This Is What Happens When the President Is a Bigot

[Content Note: Homophobia and transphobia.]

Something I've said many times over the past year is that Donald Trump didn't invent bigotry, but he has mightily empowered it.

At the Daily Beast, Samantha Allen reports on a grave consequence of that reckless sanction: A new survey, commissioned by GLAAD and conducted by The Harris Poll, found that support for LGBTQ Americans among their cishet countrypeople has precipitously diminished, marking "the first time in the four-year history of the Accelerating Acceptance report that GLAAD has witnessed a decline in LGBT acceptance."
"This year, the acceptance pendulum abruptly stopped and swung in the opposite direction," GLAAD President and CEO Sarah Kate Ellis wrote in the 2018 report, noting the sharp contrast between this year's results and the last three years of watching Americans report being "more comfortable with LGBTQ people and more supportive of LGBTQ issues."

The annual GLAAD survey asks non-LGBT Americans to describe how comfortable they are in several scenarios involving LGBT people, like learning that a doctor is LGBT, witnessing a same-sex couple holding hands, or worshipping alongside and LGBT person at church.

This year's version, conducted in November 2017, found "a decline with people's comfort year-over-year," not just in a few of the scenarios, but "in every LGBTQ situation."

For example, in 2016, 27 percent of non-LGBT Americans said that they would be "very" or "somewhat" uncomfortable with learning that a family member is LGBT; in 2017, that figure jumped all the way up to 32 percent.

...The popular wisdom was that 2017 was a uniquely awful year for LGBT Americans; the Accelerating Acceptance report is one of the first tangible signs of how bad it has been.
Naturally, there have been direct, interpersonal consequences for members of the LGBTQ community: "55 percent of LGBT respondents to the GLAAD survey reported experiencing discrimination based on their sexual orientation and gender identity in 2017, as compared to 44 percent who said the same in 2016."

Another troubling finding was that the number of self-identified "allies" dropped significantly:
The GLAAD survey sorts non-LGBT Americans into three broad categories based on their comfort level across the LGBT scenarios: "allies" who are "very" or "somewhat" comfortable with every scenario, "detached supporters" who vary in comfort based on the question, and "resisters" who report being "very" or "somewhat" uncomfortable in every situation.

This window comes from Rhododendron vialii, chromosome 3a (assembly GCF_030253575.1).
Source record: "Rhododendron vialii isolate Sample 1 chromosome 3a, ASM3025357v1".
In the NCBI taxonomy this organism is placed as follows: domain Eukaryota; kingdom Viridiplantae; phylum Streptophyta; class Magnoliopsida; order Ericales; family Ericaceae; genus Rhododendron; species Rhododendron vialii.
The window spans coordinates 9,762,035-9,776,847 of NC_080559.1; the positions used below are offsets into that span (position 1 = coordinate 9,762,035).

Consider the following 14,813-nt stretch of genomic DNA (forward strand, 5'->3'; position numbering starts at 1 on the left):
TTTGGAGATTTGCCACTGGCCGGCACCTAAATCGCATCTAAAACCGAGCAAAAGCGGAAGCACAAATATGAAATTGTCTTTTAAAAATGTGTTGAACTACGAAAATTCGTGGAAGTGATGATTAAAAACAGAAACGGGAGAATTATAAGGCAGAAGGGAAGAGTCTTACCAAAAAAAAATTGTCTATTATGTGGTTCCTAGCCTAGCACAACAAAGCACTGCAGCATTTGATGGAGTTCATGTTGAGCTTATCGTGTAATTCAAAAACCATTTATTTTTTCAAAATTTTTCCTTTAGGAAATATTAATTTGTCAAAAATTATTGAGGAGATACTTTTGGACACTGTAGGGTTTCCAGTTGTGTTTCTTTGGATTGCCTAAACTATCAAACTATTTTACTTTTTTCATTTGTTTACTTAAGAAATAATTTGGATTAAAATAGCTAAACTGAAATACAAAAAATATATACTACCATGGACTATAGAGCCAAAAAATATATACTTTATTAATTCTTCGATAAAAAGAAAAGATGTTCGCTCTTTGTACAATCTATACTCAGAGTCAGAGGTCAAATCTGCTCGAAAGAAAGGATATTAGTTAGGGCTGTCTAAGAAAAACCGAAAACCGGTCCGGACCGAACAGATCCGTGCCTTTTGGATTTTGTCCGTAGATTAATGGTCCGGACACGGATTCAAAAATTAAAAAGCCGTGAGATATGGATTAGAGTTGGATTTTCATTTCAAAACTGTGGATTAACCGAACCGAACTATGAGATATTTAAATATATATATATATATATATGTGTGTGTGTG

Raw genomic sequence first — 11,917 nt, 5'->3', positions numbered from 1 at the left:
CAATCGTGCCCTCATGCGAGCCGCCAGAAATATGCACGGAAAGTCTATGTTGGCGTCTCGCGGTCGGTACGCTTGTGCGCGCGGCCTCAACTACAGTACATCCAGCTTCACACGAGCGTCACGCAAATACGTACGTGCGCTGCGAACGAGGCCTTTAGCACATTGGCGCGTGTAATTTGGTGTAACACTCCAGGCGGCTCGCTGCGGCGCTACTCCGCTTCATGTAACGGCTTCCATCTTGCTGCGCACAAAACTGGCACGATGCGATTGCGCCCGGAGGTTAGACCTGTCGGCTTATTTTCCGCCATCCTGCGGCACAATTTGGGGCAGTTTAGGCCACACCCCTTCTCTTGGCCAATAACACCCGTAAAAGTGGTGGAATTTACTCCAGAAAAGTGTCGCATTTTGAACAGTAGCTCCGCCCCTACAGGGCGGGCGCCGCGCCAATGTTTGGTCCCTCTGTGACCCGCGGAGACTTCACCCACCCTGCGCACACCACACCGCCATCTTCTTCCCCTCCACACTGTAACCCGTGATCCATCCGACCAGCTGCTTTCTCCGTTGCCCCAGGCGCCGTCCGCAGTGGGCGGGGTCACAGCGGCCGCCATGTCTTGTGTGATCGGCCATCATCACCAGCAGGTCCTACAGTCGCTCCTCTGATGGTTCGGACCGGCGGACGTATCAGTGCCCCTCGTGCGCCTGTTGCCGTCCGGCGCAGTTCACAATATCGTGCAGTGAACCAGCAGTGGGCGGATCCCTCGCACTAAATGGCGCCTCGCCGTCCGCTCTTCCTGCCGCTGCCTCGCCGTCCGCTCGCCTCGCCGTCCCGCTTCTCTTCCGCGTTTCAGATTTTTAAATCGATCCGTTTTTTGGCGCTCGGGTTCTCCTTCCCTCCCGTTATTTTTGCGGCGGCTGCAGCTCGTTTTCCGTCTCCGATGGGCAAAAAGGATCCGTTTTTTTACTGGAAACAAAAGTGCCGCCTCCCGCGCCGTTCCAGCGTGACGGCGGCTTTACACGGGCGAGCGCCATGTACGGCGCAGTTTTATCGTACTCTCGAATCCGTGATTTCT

The proportion of "resisters" has held steady at 14 percent of non-LGBT Americans since 2015 but the ratio of "allies" to "detached supporters" took a turn for the worse over the past year. Now, GLAAD counts 49 percent of the non-LGBT respondents as "allies," down from 53 percent in 2016. Over that some time span, the percentage of "detached supporters" rose from 33 percent to 37 percent.
That the number of "allies" has diminished is very telling, for a couple of reasons.

1. It speaks directly to the disingenuousness of "ally" as a fixed identity.

2. It confirms my suspicions that lots of privileged people who most aggressively identify as "allies" are doing it to mask their discomfort, as opposed to because they have an interest in doing the work to leverage their privilege on behalf of people without it. And, given the slightest room to indulge that discomfort, they will.

Relatedly, there are a lot of privileged folks who aren't particularly principled about their support for marginalized communities. They simply identify as "ally" when that's the more popular position, and jettison that identity when it's no longer fashionable.

3. Finally, and most importantly, as many social justice advocates have long argued, a public expectation of support for marginalized people matters. Hugely.

That is, privileged people must feel ashamed for failing to support marginalized populations, or a number of them won't fucking do it.

Empathy will only get us so far. The rest depends on creating a public perception that it's entirely unacceptable to not show support.

That's why Trump empowering bigotry is so dangerous. The whole "he's just saying what we're all thinking" stuff was always going to result in a backlash, because what it was doing was tearing away the boundaries that decent people had set in terms of what was publicly tolerated.

He unmuzzled bigots who felt constrained — and rightly so — by social disincentives to express their bigotry. Unleashing queerphobic rhetoric in turn creates space where more people feel okay about their reservations, as opposed to feeling obliged to interrogate them. Visible support from fewer cishet people — including those who are silent because they believe equality has been achieved (nope) and wouldn't need vigilant nurture even if it had been (wrong) — then creates even more space for expressed bigotry to thrive.

It's an ugly cycle and a massive failure among privileged people.

Trump is the ringleader of this grotesquery, but behind him roars an entire circus of seething hatred and dangerous indifference. Their spectacle is contagion, and it must be shut down.

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